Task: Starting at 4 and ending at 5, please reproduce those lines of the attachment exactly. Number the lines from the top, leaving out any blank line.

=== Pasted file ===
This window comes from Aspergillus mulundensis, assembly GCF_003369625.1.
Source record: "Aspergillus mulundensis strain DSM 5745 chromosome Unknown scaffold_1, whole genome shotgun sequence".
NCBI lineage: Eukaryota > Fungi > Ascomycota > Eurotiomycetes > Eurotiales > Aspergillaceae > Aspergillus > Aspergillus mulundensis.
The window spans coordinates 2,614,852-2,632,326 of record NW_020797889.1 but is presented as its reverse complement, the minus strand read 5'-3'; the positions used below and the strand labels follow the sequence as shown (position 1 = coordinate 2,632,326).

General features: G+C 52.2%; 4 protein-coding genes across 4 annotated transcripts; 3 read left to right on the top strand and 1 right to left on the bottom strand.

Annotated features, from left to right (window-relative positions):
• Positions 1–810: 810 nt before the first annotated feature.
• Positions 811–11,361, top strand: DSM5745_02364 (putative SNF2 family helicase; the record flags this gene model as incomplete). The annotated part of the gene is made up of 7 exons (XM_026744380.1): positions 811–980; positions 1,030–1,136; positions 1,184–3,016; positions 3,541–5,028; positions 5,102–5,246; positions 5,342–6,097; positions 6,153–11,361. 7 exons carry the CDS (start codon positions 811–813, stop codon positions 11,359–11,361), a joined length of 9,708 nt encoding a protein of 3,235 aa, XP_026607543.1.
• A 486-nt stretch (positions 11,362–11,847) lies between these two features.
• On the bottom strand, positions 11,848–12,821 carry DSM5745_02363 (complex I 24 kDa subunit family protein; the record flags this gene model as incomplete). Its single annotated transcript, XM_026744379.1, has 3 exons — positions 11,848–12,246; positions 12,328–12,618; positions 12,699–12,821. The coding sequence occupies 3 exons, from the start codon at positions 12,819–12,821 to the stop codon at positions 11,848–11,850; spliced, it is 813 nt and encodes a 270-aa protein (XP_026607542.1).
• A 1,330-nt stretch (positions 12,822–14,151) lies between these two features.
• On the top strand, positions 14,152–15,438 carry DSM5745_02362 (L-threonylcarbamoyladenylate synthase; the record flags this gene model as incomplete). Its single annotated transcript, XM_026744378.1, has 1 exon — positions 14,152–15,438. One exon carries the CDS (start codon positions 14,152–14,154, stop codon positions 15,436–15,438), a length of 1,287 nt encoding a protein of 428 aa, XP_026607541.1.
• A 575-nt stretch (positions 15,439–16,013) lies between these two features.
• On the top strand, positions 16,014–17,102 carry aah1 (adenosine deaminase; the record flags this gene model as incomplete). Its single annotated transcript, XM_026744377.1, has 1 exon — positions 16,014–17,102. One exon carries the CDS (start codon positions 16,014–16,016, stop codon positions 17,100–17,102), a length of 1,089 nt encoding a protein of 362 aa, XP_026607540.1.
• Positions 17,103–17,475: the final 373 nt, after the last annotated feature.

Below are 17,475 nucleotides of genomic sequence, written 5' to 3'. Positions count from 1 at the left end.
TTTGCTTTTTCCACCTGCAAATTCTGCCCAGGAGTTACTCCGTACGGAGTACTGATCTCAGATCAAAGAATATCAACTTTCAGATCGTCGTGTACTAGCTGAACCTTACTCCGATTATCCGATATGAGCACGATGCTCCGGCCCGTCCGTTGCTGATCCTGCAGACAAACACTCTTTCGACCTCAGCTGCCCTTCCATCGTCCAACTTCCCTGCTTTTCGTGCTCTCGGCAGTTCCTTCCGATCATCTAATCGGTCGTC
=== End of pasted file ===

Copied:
The window spans coordinates 2,614,852-2,632,326 of record NW_020797889.1 but is presented as its reverse complement, the minus strand read 5'-3'; the positions used below and the strand labels follow the sequence as shown (position 1 = coordinate 2,632,326).

General features: G+C 52.2%; 4 protein-coding genes across 4 annotated transcripts; 3 read left to right on the top strand and 1 right to left on the bottom strand.